The misguided war against IE6


IE6 is universally reviled among web developers for its poor support of web standards, namely with CSS and even PNG transparency. Many hours of hair-pulling frustration have been wasted when developing web applications, trying to “get things working right” in IE6 after having already spent so much time making a site look good in most of the other browsers. IE7, while better, is still not that great.

So, you may be surprised to know that I think the “War against IE6” is misguided and perhaps a bit out of touch with reality. It’s not that I don’t believe in their message, but rather that I believe it’s somewhat impractical. The unfortunate reality is that support for IE6 will have to continue for some time.

Preaching to the converted

The article suggests using a conditional comment tag to show a nice “warning” to IE6 users, recommending that they upgrade to a newer browser, preferably one that isn’t IE at all. The “warning” is shown in a comforting green colour, suggesting peace and tranquility rather than the typical yellow/amber of other warnings. Note that this is much better than using a modal dialog box forcing people to read why you think they should stop using IE6.

For the most part, this message appeals most to those who stopped using IE a long time ago. These people are keenly aware of the drawbacks of IE6, and indeed even the drawbacks of IE7 and IE8. You don’t need to convince these people to switch, as they already have. But what about those that haven’t, such as the average user? Well, unfortunately they don’t care and are likely to be annoyed at yet another warning asking them to upgrade their software; to them, it’ll be indistinguishable from the plethora of ads, popups and such asking them to download and install software they don’t know about.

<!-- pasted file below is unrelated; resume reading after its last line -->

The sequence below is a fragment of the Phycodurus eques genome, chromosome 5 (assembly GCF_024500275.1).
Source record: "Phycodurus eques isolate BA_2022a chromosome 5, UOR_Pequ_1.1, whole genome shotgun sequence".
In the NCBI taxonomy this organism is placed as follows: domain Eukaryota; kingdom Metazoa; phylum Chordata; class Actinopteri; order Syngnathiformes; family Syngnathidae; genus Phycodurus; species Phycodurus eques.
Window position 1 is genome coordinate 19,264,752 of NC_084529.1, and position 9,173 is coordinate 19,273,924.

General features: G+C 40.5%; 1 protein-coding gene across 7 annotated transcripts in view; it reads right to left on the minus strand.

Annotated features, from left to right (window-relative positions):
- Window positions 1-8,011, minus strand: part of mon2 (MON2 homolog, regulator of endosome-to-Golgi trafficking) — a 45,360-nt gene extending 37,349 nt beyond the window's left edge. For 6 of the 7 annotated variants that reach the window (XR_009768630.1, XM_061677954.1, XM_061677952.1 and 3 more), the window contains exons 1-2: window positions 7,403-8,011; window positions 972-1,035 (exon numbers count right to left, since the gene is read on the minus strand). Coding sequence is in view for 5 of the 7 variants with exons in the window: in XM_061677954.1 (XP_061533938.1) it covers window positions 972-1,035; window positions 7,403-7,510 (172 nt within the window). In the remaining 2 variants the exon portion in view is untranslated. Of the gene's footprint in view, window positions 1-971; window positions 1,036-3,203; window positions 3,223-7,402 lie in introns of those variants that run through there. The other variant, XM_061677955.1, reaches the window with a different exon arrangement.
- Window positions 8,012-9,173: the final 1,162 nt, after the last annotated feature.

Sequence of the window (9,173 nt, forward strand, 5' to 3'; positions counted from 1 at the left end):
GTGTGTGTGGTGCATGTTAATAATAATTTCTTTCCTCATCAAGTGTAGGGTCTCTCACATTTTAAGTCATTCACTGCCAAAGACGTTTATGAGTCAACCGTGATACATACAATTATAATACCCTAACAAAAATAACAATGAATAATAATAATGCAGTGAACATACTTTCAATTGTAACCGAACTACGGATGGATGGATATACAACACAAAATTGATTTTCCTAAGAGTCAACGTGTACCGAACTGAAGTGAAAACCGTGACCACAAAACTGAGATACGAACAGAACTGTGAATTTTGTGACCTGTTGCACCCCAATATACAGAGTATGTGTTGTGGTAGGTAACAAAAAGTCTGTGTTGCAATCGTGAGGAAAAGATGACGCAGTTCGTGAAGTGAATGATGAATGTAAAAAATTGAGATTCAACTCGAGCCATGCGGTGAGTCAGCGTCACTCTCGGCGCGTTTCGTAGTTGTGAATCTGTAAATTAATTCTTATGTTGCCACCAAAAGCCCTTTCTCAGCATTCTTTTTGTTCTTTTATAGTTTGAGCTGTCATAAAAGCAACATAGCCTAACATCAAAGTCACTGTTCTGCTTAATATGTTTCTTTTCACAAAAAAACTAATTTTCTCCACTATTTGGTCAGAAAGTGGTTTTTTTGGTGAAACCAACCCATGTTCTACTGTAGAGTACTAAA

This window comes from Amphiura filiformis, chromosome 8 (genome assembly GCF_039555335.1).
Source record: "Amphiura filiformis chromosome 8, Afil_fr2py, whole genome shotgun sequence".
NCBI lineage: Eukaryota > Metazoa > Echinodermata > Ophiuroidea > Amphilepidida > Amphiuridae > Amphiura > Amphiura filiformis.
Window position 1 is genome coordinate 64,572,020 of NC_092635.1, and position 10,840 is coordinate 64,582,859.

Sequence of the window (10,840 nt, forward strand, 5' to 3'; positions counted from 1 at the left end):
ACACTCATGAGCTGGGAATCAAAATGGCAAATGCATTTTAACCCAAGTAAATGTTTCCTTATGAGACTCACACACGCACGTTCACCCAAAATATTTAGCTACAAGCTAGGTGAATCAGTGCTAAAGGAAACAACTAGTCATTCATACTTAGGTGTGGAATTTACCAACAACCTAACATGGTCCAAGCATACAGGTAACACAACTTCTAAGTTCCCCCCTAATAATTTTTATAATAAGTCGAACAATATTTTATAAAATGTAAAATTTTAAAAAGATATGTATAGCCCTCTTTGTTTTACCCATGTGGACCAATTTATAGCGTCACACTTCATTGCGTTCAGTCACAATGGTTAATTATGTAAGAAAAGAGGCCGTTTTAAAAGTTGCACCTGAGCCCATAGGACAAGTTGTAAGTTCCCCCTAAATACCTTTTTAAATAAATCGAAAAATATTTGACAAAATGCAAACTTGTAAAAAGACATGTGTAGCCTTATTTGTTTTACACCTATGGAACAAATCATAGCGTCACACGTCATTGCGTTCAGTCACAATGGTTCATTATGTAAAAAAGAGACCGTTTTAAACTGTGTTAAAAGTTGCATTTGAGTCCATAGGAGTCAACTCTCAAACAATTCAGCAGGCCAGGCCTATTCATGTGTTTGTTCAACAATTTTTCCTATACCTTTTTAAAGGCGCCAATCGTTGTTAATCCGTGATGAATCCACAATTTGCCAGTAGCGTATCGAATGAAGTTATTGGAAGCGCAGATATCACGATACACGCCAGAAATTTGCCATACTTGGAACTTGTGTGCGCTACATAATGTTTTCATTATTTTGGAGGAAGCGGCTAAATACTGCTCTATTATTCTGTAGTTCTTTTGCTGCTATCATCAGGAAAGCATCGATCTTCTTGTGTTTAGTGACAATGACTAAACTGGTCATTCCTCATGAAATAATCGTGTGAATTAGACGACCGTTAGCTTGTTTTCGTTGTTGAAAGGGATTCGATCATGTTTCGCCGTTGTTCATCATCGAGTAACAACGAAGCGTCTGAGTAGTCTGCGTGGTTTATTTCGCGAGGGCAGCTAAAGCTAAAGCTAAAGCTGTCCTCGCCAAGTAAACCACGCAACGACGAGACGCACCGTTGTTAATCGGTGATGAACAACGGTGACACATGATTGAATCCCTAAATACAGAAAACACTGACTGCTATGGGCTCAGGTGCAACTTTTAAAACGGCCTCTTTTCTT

Technical details for the non-technical

The unfortunate fact is that most people simply don’t care about what browser they’re using. Furthermore, they don’t want to switch because what they’ve been using has worked for so long and from their point of view, it isn’t “broken”. Indeed, although Firefox has been nicely eating away at IE’s market share in the past few years, the real decline in IE6 happened when Microsoft started pushing out IE7. People generally won’t upgrade unless something is horribly broken or they are forced to.

This creates a sort of catch-22. You could code your website to not work at all with IE6, but then people would simply leave and go to another one. Only if absolutely every site out there did the same, would there be a chance of this having a real effect. This is apparently the goal of this campaign, but I fail to see how it will pick up “critical mass” since the early adopters will suffer the most if they alienate their users this way.

Restrictions to the market